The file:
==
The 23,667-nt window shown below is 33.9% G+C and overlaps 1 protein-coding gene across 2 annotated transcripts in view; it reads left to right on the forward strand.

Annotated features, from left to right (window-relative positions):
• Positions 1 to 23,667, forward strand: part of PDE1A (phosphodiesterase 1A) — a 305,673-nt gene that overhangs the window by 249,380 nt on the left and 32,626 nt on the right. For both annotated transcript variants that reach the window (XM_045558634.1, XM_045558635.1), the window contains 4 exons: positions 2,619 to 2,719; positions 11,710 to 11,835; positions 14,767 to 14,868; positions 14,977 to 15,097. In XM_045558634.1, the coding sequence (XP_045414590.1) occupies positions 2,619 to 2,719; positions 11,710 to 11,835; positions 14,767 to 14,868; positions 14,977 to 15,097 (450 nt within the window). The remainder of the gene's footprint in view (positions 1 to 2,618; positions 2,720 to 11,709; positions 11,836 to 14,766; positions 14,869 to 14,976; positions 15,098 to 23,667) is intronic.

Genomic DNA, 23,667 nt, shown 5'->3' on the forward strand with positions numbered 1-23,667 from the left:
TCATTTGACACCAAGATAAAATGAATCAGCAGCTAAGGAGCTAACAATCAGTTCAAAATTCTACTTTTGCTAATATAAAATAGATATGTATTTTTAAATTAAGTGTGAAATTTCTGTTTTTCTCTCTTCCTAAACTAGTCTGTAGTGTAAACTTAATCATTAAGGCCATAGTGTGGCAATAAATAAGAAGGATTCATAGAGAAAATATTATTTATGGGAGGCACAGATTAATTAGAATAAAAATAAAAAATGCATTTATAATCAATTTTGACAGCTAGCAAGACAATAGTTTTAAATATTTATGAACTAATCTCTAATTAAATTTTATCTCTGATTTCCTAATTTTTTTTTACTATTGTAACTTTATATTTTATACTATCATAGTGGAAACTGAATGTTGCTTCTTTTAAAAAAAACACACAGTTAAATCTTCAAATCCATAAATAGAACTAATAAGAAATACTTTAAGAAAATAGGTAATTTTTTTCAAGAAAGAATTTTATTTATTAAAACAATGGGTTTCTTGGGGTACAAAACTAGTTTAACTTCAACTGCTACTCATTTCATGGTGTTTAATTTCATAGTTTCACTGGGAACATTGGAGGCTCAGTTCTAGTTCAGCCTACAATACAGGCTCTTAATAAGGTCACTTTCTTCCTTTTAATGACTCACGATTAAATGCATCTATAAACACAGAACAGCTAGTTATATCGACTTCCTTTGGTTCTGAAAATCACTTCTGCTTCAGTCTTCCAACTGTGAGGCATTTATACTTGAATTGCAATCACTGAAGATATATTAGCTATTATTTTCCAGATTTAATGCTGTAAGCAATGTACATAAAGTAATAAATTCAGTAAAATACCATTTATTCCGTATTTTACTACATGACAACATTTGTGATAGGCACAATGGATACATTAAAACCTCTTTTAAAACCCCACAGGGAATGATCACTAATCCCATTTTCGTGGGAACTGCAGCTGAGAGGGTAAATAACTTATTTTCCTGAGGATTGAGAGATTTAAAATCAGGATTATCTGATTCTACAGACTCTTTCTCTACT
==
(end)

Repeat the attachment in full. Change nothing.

The 23,667-nt window shown below is 33.9% G+C and overlaps 1 protein-coding gene across 2 annotated transcripts in view; it reads left to right on the forward strand.

Annotated features, from left to right (window-relative positions):
• Positions 1 to 23,667, forward strand: part of PDE1A (phosphodiesterase 1A) — a 305,673-nt gene that overhangs the window by 249,380 nt on the left and 32,626 nt on the right. For both annotated transcript variants that reach the window (XM_045558634.1, XM_045558635.1), the window contains 4 exons: positions 2,619 to 2,719; positions 11,710 to 11,835; positions 14,767 to 14,868; positions 14,977 to 15,097. In XM_045558634.1, the coding sequence (XP_045414590.1) occupies positions 2,619 to 2,719; positions 11,710 to 11,835; positions 14,767 to 14,868; positions 14,977 to 15,097 (450 nt within the window). The remainder of the gene's footprint in view (positions 1 to 2,618; positions 2,720 to 11,709; positions 11,836 to 14,766; positions 14,869 to 14,976; positions 15,098 to 23,667) is intronic.

Genomic DNA, 23,667 nt, shown 5'->3' on the forward strand with positions numbered 1-23,667 from the left:
TCATTTGACACCAAGATAAAATGAATCAGCAGCTAAGGAGCTAACAATCAGTTCAAAATTCTACTTTTGCTAATATAAAATAGATATGTATTTTTAAATTAAGTGTGAAATTTCTGTTTTTCTCTCTTCCTAAACTAGTCTGTAGTGTAAACTTAATCATTAAGGCCATAGTGTGGCAATAAATAAGAAGGATTCATAGAGAAAATATTATTTATGGGAGGCACAGATTAATTAGAATAAAAATAAAAAATGCATTTATAATCAATTTTGACAGCTAGCAAGACAATAGTTTTAAATATTTATGAACTAATCTCTAATTAAATTTTATCTCTGATTTCCTAATTTTTTTTTACTATTGTAACTTTATATTTTATACTATCATAGTGGAAACTGAATGTTGCTTCTTTTAAAAAAAACACACAGTTAAATCTTCAAATCCATAAATAGAACTAATAAGAAATACTTTAAGAAAATAGGTAATTTTTTTCAAGAAAGAATTTTATTTATTAAAACAATGGGTTTCTTGGGGTACAAAACTAGTTTAACTTCAACTGCTACTCATTTCATGGTGTTTAATTTCATAGTTTCACTGGGAACATTGGAGGCTCAGTTCTAGTTCAGCCTACAATACAGGCTCTTAATAAGGTCACTTTCTTCCTTTTAATGACTCACGATTAAATGCATCTATAAACACAGAACAGCTAGTTATATCGACTTCCTTTGGTTCTGAAAATCACTTCTGCTTCAGTCTTCCAACTGTGAGGCATTTATACTTGAATTGCAATCACTGAAGATATATTAGCTATTATTTTCCAGATTTAATGCTGTAAGCAATGTACATAAAGTAATAAATTCAGTAAAATACCATTTATTCCGTATTTTACTACATGACAACATTTGTGATAGGCACAATGGATACATTAAAACCTCTTTTAAAACCCCACAGGGAATGATCACTAATCCCATTTTCGTGGGAACTGCAGCTGAGAGGGTAAATAACTTATTTTCCTGAGGATTGAGAGATTTAAAATCAGGATTATCTGATTCTACAGACTCTTTCTCTACT